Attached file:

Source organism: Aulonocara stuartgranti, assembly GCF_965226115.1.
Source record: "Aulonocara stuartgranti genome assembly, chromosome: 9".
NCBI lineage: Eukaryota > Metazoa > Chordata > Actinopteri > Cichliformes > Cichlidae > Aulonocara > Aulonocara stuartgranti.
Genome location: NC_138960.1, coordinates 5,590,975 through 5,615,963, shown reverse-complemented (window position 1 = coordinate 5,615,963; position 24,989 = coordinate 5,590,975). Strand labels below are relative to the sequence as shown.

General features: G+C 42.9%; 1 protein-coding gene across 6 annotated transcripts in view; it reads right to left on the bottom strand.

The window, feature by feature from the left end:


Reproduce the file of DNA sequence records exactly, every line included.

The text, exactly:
Source organism: Aulonocara stuartgranti, assembly GCF_965226115.1.
Source record: "Aulonocara stuartgranti genome assembly, chromosome: 9".
NCBI lineage: Eukaryota > Metazoa > Chordata > Actinopteri > Cichliformes > Cichlidae > Aulonocara > Aulonocara stuartgranti.
Genome location: NC_138960.1, coordinates 5,590,975 through 5,615,963, shown reverse-complemented (window position 1 = coordinate 5,615,963; position 24,989 = coordinate 5,590,975). Strand labels below are relative to the sequence as shown.

General features: G+C 42.9%; 1 protein-coding gene across 6 annotated transcripts in view; it reads right to left on the bottom strand.

The window, feature by feature from the left end: